Happy to feature my very first OVO artist on this modest little platform of mine. Meet Denzel Spencer – formerly known as ‘Pression’ in a different artist life – but mostly known amongst his steadily growing fan base as ROY WOODS. Not familiar with this R’n’B crooner and songwriter from Canada who is signed to the prestigious OVO SOUND label founded by hiphop artist Drake, producer Noah “40” Shebib and Oliver El-Khatib and who may (or may not) remind you of Michael Jackson here and there? Let me be so kind to introduce you real quick!
It was somewhere in 2015 when this young aries emerged on the scene via a major Drake co-sign during the very first OVO Radio show with a track titled ‘Drama’. Not much later Roy came out as an official OVO signed artist with his debut EP titled ‘Exis’ followed by the very first Roy Woods visual for his ‘Jealousy’ track of that same debut EP. However it was ‘Get You Good’ which is his most popular and known track to date that got the most recognition and gave him his first global buzz. Roy kept things low key and productive and by 2016 he was ready to unleash another body of work to share with the world titled ‘Waking At Dawn’ (check personal favorite ‘Gwan Big Up Yourself’. ) That same year, Roy dropped a third EP titled ‘Nocturnal’. Proving a solid track record and a continuous body of work Roy Woods delivered his debut and major label effort titled ‘Say Less’ in 2017 with artist features like PartyNextDoor, P’n’B Rock, 24Hrs and DVSN. (check personal favorite ‘Medusa’) A few months ago (and the exact day of our encounter) Roy Woods dropped two new tracks Snow White and Russian Creme. I would describe Roy Woods his music as ambient R’n’B, definitely influenced by PartyNextDoor, Drake and The Weeknd but from all of those three artists mostly because of his voice, Roy has the rawest delivery for me personally.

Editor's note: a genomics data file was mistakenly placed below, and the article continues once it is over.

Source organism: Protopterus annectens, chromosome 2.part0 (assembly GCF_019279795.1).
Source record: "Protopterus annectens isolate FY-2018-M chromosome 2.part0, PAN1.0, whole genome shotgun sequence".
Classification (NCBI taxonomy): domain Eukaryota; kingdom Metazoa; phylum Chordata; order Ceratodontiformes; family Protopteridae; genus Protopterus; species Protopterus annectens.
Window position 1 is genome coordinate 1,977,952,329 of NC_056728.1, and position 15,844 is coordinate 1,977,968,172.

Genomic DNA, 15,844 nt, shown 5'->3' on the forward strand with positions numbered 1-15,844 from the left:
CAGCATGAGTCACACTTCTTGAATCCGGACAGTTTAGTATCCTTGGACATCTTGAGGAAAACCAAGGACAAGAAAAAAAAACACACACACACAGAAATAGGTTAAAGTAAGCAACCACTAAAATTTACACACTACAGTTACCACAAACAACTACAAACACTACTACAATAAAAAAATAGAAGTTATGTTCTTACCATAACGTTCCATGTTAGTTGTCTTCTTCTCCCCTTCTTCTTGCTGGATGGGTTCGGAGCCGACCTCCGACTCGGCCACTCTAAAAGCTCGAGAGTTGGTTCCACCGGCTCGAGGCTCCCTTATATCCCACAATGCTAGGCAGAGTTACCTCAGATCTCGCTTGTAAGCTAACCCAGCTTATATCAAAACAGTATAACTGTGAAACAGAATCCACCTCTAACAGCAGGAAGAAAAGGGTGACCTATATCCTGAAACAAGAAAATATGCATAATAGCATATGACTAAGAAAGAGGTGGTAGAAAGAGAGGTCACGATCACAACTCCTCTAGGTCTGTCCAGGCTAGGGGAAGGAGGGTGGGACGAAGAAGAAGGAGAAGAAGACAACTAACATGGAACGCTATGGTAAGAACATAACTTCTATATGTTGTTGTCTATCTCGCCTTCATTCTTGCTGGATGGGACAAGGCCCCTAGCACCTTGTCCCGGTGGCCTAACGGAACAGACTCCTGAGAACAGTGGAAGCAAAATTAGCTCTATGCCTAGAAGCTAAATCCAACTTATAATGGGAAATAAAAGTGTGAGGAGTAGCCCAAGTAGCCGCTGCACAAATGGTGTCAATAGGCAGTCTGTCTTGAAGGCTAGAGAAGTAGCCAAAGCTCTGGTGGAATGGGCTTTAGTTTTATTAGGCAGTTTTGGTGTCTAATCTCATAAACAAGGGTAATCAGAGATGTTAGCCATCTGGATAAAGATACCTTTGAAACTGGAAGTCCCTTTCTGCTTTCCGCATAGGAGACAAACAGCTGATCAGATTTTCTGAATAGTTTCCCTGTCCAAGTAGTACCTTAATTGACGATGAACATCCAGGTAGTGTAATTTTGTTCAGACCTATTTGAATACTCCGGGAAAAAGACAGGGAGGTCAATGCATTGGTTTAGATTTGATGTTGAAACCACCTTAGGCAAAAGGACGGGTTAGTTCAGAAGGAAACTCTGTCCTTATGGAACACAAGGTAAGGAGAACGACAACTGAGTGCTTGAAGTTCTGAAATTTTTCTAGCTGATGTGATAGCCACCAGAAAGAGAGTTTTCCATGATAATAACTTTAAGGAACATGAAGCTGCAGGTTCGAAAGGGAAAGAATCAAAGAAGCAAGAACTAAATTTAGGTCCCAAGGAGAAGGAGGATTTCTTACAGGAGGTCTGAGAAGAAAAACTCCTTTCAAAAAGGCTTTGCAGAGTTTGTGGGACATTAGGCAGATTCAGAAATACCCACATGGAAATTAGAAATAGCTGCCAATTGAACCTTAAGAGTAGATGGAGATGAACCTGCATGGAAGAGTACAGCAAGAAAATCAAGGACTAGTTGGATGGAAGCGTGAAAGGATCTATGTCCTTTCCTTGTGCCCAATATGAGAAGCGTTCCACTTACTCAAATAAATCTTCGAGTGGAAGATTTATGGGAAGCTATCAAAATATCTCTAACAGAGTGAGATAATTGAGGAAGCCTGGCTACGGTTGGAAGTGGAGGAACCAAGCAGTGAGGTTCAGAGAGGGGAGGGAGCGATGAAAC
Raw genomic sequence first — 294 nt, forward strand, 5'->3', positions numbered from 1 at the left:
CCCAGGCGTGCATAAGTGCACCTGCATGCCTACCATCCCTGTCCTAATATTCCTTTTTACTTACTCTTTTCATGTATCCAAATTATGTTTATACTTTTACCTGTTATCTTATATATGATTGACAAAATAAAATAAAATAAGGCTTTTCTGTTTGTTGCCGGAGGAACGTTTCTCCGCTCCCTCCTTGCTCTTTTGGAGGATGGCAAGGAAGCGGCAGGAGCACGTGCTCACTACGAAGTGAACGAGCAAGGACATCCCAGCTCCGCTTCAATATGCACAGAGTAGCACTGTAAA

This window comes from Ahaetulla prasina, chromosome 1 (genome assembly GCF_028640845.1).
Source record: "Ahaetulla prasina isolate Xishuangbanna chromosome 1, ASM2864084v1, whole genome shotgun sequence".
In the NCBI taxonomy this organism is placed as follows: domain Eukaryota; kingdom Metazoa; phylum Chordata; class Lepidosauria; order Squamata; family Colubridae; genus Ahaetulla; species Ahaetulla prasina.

I had a conversation with Roy Woods during his passage in Brussels for his very first European Tour to promote his ‘Say Less‘ album where we chatted about connecting with his European fans, his musical upbringing, Michael Jackson comparisons, writing songs for others, his position as an artist on the hugely popular OVO label, his take on R’n’B music today and a strong statement on the concept of self-love. I hope you enjoy the convo!